More Hospitals & Governments Push for Organ Transplants 5 Minutes or Less After Heart Stops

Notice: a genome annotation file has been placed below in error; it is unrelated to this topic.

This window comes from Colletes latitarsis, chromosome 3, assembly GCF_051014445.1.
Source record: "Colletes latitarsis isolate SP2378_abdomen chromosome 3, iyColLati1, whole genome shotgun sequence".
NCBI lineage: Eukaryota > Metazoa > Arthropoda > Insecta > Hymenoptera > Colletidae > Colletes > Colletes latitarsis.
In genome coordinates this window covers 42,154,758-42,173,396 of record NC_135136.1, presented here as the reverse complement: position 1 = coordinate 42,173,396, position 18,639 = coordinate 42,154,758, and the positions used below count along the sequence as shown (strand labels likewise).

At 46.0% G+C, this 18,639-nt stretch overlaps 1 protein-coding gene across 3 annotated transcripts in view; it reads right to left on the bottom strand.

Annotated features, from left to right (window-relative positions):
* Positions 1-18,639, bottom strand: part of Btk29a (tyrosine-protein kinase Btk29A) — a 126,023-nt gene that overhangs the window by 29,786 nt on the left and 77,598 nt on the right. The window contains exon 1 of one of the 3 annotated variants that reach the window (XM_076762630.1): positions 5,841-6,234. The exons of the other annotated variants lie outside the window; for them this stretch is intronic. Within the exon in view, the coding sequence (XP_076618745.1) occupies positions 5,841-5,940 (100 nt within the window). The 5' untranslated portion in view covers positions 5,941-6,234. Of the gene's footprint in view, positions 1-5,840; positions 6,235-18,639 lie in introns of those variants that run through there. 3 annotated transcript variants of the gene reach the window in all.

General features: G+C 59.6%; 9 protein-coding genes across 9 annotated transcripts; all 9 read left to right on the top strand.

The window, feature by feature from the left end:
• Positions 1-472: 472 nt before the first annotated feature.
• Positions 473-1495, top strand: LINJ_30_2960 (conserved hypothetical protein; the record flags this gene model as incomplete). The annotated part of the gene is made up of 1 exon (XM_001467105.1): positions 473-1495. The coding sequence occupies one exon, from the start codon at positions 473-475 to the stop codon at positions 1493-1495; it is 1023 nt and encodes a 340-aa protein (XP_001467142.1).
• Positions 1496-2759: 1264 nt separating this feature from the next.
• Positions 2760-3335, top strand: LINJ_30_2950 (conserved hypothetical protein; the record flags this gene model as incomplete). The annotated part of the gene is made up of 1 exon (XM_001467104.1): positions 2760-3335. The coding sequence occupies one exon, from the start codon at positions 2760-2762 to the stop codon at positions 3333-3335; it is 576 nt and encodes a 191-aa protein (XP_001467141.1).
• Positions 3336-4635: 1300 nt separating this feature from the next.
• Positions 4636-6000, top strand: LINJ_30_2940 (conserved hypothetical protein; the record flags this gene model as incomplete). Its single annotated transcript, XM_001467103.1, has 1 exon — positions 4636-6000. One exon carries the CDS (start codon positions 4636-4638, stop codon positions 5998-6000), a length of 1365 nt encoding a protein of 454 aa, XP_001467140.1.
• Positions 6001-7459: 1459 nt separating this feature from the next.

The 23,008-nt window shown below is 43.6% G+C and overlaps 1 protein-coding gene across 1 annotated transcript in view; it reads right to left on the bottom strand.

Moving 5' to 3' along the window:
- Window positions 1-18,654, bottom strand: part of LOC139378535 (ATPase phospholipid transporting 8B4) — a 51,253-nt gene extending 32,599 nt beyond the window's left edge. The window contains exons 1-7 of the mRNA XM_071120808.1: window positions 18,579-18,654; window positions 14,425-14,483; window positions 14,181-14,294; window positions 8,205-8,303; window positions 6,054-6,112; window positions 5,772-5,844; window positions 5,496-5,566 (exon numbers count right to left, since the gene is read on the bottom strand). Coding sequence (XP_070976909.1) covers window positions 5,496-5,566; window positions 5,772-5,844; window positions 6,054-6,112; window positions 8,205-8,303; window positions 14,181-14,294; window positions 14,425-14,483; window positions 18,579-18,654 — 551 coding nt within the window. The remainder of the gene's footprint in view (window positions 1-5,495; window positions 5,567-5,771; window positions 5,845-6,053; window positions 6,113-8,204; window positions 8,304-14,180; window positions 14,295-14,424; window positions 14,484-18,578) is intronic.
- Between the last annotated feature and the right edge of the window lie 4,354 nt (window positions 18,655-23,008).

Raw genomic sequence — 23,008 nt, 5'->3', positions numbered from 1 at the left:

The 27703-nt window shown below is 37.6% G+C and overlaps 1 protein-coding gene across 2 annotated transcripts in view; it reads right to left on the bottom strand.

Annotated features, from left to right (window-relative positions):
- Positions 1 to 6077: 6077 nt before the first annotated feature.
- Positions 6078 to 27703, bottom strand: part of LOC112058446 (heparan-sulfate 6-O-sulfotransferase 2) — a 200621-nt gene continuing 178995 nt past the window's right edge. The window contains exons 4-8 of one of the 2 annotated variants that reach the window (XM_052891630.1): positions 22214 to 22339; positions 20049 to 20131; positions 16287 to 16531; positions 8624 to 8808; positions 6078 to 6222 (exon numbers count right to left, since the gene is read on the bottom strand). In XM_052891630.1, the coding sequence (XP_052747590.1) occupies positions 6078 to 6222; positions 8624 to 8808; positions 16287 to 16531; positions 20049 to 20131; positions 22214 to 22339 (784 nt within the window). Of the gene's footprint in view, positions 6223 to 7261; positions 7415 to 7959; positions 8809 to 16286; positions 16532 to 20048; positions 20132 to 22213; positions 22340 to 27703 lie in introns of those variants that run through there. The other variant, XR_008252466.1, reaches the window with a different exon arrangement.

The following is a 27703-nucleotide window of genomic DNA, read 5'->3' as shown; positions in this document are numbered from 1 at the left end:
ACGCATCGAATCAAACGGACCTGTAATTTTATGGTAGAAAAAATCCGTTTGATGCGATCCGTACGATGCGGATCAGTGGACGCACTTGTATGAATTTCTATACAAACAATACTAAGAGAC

A growing push has arisen from the medical community to increase the number of available human transplant organs by removing organs from non-brain-dead organ donors who experience “cardiac death” (CD) or 5 minutes of cardiac arrest. A recent article in the New Scientist, entitled “Not brain-dead, but ripe for transplant,” once again brings the contentious procedure back into the limelight. The procedure, known as “donation after cardiac death” (DCD) or non-heart beating organ donation (NHBD) gained notoriety earlier this year in Canada after an Ottawa hospital announced in June its first DCD transplant. Currently the Australian Health Ethics Committee (AHEC) is considering recommending that the government encourage DCD, and government support in the United Kingdom has swelled numbers of DCDs by six-fold in the last 15 years to 120 in 2005 [New Scientist]. Yet the procedure is fraught with pitfalls, with many expressing fear that more doctors may be willing to sacrifice patients in order to harvest their organs to supply the worldwide demand. The New Scientist article relates the story of a 20-year-old “Janet,” who, following a car accident, suffered such extensive injuries that she would have been deemed eligible to have her organs harvested according to DCD’s standards. Janet, however, subsequently recovered and is “wheelchair-bound but happy to be alive.” In many countries, transplant surgeries only take place after doctors determine that a donor-patient is “brain-dead”…and therefore has no chance of recovery. Heart and lung function are maintained by way of life support in order to preserve the donor’s organs until surgeons find a suitable moment to harvest them. The typical DCD donor patient, however, would have...